Photographing Rome



Rome. Caput Mundi. The Capitol of the World. The Eternal City where I spent most of my life, the city I have photographed the most, loved the most. In my eyes, Rome is the most beautiful city in the world. The unparalleled art, the culture, the ancient ruins, the layers of history from the empire to the dark ages, the Renaissance, the Baroque. Rome is an open museum. So much to see and learn. So much beauty.

Rome is also the first chapter of my new upcoming book getting first place for my 10 most beautiful places in Italy): Book: Italy, A Romantic Journey

But capturing modern Rome on camera can be a challenge. So many people, so many cars, so much contemporary life blocking all that history. I like to photograph various monuments and scenic locations at different times of day. My discovery walks are usually in the very early morning when the city is still sleeping. Starting out with the dawn, I have just an hour or so before the light becomes harsh and the city wakes up, flooding the streets.




I like to photograph the Pantheon in the early morning. The whole area is worth exploring and I have walked in an out the the tiny cobble stone roads that surround the piazza an infinite number of times. Each time I return, I find something new to photograph. It can be a different light, a door, a fountain or a window.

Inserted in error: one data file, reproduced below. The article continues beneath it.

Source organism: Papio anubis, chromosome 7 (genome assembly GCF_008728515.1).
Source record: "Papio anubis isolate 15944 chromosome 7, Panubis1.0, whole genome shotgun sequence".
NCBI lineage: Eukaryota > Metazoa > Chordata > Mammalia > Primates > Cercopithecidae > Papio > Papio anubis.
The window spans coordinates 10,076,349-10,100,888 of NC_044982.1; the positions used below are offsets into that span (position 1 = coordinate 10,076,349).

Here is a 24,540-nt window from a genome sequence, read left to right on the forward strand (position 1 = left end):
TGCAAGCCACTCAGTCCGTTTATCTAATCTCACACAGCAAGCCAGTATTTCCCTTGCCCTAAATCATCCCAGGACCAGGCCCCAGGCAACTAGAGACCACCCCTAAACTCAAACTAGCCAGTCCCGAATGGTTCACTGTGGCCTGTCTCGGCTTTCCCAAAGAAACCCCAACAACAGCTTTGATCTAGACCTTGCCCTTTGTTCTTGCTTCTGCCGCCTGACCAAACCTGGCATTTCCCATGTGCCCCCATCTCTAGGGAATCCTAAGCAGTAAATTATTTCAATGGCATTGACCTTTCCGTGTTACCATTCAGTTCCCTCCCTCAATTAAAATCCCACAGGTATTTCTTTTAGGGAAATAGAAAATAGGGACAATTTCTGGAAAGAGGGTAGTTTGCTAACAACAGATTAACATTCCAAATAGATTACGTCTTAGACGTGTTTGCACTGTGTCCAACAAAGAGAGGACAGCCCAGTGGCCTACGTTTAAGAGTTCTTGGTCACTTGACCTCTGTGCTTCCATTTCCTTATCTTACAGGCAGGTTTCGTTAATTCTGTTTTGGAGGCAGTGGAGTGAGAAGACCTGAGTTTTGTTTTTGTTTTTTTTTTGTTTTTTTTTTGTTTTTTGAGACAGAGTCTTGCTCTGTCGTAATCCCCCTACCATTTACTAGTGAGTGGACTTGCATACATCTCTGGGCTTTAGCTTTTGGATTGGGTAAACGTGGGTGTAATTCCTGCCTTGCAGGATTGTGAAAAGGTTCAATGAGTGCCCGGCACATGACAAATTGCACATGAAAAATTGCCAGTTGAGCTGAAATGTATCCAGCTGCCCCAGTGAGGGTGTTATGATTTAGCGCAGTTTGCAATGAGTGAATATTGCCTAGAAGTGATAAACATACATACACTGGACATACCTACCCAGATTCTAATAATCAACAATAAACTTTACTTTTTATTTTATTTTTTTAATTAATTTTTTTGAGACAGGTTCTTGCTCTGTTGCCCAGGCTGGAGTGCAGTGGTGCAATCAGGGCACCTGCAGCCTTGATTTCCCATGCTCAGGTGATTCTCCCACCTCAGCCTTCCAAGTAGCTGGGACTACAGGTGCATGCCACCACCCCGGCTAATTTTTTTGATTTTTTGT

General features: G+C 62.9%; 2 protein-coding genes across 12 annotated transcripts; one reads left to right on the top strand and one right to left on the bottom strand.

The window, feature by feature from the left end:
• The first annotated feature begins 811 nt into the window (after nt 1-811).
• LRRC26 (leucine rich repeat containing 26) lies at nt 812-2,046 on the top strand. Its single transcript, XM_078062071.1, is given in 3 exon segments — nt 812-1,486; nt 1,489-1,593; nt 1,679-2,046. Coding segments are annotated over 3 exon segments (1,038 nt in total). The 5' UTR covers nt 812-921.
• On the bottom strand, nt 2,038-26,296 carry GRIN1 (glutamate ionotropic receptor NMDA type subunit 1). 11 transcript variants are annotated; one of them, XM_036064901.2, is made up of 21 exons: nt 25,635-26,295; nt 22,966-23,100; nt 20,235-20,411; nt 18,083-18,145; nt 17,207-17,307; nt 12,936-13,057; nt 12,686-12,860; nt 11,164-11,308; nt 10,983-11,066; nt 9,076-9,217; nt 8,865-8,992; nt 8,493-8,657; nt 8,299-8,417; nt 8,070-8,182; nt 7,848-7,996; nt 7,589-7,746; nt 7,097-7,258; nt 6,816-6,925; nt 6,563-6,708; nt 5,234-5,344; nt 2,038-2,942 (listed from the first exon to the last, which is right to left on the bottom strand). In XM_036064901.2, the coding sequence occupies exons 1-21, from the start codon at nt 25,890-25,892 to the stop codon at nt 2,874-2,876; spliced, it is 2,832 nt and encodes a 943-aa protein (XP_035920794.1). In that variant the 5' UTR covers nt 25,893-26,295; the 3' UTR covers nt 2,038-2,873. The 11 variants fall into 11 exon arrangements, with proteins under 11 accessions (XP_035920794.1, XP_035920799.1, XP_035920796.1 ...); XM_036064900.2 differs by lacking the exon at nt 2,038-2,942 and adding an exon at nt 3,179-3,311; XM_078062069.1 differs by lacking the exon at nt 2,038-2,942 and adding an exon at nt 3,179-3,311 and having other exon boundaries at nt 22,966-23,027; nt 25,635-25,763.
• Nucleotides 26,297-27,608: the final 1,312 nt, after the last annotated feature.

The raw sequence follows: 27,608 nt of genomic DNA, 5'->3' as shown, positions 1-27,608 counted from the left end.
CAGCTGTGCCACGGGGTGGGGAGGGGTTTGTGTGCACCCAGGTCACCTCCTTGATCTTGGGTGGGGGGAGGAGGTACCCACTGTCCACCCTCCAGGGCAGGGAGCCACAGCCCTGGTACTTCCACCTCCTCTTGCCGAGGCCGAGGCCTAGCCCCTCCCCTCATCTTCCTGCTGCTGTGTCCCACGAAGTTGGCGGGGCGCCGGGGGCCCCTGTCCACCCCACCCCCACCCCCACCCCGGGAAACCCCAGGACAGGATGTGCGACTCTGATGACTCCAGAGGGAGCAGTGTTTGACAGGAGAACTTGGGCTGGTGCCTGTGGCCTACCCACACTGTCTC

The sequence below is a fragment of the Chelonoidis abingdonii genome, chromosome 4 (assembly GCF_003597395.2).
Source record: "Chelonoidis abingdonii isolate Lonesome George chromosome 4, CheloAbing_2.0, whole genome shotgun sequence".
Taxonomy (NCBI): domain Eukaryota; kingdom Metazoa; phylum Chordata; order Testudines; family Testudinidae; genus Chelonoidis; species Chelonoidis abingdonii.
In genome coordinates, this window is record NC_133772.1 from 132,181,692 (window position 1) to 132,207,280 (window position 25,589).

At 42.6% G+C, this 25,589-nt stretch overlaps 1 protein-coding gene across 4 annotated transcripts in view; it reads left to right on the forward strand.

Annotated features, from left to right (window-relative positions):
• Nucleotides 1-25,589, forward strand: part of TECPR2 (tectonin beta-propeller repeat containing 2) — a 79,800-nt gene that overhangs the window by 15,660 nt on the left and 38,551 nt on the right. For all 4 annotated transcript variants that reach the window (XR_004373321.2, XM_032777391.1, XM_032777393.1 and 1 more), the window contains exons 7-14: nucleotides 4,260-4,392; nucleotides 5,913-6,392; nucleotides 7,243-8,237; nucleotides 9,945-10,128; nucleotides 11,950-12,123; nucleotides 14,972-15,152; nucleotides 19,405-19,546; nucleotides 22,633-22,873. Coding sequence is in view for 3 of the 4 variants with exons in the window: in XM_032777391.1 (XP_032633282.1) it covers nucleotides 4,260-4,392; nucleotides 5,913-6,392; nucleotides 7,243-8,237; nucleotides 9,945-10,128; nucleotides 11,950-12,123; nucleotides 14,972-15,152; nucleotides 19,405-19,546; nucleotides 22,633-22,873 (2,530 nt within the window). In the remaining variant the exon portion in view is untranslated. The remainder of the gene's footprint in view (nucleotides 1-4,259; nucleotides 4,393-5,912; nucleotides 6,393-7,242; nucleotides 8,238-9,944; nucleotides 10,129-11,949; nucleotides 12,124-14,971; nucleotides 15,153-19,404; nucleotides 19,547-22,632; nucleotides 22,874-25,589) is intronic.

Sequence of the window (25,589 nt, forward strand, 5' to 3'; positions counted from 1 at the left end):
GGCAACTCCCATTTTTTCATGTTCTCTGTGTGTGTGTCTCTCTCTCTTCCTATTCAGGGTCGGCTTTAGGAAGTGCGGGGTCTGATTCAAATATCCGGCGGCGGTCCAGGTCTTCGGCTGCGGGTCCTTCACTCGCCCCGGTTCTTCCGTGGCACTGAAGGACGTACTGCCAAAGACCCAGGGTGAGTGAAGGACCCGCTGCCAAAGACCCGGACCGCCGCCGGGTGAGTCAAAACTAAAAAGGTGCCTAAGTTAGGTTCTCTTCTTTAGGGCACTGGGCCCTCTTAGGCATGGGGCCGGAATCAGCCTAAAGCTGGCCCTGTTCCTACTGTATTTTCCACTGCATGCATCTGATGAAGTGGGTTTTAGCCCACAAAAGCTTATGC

I like to photograph the colosseum in the late afternoon, just as the sun sets behind it. As the lingering light hits the ancient stone it comes alive, turning an orangey red that makes it seems to be on fire. When the sunlight beams through the arches the effect is magical.



Photography is my Yoga. My meditation. Beyond the merely lovely. I prefer to take pictures using film, because it captures light so beautifully. It’s my favorite form of expression. It’s conceptual, and I’ve learned to get it right in the camera without resorting to Photoshop. I’ve learned to focus, to see in depth. It’s not the same as taking endless shots, hoping one will be good enough to store in the computer. I take one picture at a time, and each one is worth 1000s of “digital” images.

Because I’m also a painter, I’m attracted to the painterly effects I can get with analog film. It’s a fine art. My discovery walks, are always unplugged. No phone, nothing digital. Total silence. I walk, focus and look, stopping whenever I see something beautiful to capture it, as though I need to freeze the beauty, save it, hold it. The well of beauty that I cherish needs to be replenished often.